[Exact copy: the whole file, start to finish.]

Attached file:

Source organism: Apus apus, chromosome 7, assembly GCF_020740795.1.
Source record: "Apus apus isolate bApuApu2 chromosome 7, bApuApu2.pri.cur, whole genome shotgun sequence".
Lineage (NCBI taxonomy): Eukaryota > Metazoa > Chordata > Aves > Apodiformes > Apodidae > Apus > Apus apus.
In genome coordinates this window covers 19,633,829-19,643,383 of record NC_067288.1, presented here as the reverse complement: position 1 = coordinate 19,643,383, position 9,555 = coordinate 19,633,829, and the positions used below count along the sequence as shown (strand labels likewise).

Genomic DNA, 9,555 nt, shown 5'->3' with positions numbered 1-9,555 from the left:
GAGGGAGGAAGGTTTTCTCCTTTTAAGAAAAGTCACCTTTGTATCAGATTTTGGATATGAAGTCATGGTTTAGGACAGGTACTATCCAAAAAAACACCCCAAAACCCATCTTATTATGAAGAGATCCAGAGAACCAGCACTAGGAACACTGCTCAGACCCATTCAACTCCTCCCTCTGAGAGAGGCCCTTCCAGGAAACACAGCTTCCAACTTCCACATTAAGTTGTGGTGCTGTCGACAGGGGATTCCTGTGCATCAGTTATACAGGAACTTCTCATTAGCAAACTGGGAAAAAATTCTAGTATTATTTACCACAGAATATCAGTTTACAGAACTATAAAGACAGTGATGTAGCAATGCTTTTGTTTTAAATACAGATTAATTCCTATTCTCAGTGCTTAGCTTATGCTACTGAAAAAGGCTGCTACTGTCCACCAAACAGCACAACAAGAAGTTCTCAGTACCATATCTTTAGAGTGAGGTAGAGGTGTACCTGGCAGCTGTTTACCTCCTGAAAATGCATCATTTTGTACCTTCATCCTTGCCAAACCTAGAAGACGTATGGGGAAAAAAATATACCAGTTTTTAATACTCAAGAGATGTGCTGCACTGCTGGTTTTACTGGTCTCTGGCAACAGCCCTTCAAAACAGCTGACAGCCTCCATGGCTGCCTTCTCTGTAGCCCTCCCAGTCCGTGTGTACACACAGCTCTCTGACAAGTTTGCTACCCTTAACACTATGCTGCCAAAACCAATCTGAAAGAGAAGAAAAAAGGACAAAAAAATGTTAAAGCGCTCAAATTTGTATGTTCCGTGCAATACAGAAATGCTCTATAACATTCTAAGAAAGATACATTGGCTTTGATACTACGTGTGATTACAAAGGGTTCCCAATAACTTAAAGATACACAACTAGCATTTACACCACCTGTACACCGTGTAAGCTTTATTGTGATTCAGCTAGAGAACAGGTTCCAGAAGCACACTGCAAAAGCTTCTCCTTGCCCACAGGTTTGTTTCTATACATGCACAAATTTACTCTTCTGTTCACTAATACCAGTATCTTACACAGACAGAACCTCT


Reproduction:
Source organism: Apus apus, chromosome 7, assembly GCF_020740795.1.
Source record: "Apus apus isolate bApuApu2 chromosome 7, bApuApu2.pri.cur, whole genome shotgun sequence".
Lineage (NCBI taxonomy): Eukaryota > Metazoa > Chordata > Aves > Apodiformes > Apodidae > Apus > Apus apus.
In genome coordinates this window covers 19,633,829-19,643,383 of record NC_067288.1, presented here as the reverse complement: position 1 = coordinate 19,643,383, position 9,555 = coordinate 19,633,829, and the positions used below count along the sequence as shown (strand labels likewise).

Genomic DNA, 9,555 nt, shown 5'->3' with positions numbered 1-9,555 from the left:
GAGGGAGGAAGGTTTTCTCCTTTTAAGAAAAGTCACCTTTGTATCAGATTTTGGATATGAAGTCATGGTTTAGGACAGGTACTATCCAAAAAAACACCCCAAAACCCATCTTATTATGAAGAGATCCAGAGAACCAGCACTAGGAACACTGCTCAGACCCATTCAACTCCTCCCTCTGAGAGAGGCCCTTCCAGGAAACACAGCTTCCAACTTCCACATTAAGTTGTGGTGCTGTCGACAGGGGATTCCTGTGCATCAGTTATACAGGAACTTCTCATTAGCAAACTGGGAAAAAATTCTAGTATTATTTACCACAGAATATCAGTTTACAGAACTATAAAGACAGTGATGTAGCAATGCTTTTGTTTTAAATACAGATTAATTCCTATTCTCAGTGCTTAGCTTATGCTACTGAAAAAGGCTGCTACTGTCCACCAAACAGCACAACAAGAAGTTCTCAGTACCATATCTTTAGAGTGAGGTAGAGGTGTACCTGGCAGCTGTTTACCTCCTGAAAATGCATCATTTTGTACCTTCATCCTTGCCAAACCTAGAAGACGTATGGGGAAAAAAATATACCAGTTTTTAATACTCAAGAGATGTGCTGCACTGCTGGTTTTACTGGTCTCTGGCAACAGCCCTTCAAAACAGCTGACAGCCTCCATGGCTGCCTTCTCTGTAGCCCTCCCAGTCCGTGTGTACACACAGCTCTCTGACAAGTTTGCTACCCTTAACACTATGCTGCCAAAACCAATCTGAAAGAGAAGAAAAAAGGACAAAAAAATGTTAAAGCGCTCAAATTTGTATGTTCCGTGCAATACAGAAATGCTCTATAACATTCTAAGAAAGATACATTGGCTTTGATACTACGTGTGATTACAAAGGGTTCCCAATAACTTAAAGATACACAACTAGCATTTACACCACCTGTACACCGTGTAAGCTTTATTGTGATTCAGCTAGAGAACAGGTTCCAGAAGCACACTGCAAAAGCTTCTCCTTGCCCACAGGTTTGTTTCTATACATGCACAAATTTACTCTTCTGTTCACTAATACCAGTATCTTACACAGACAGAACCTCT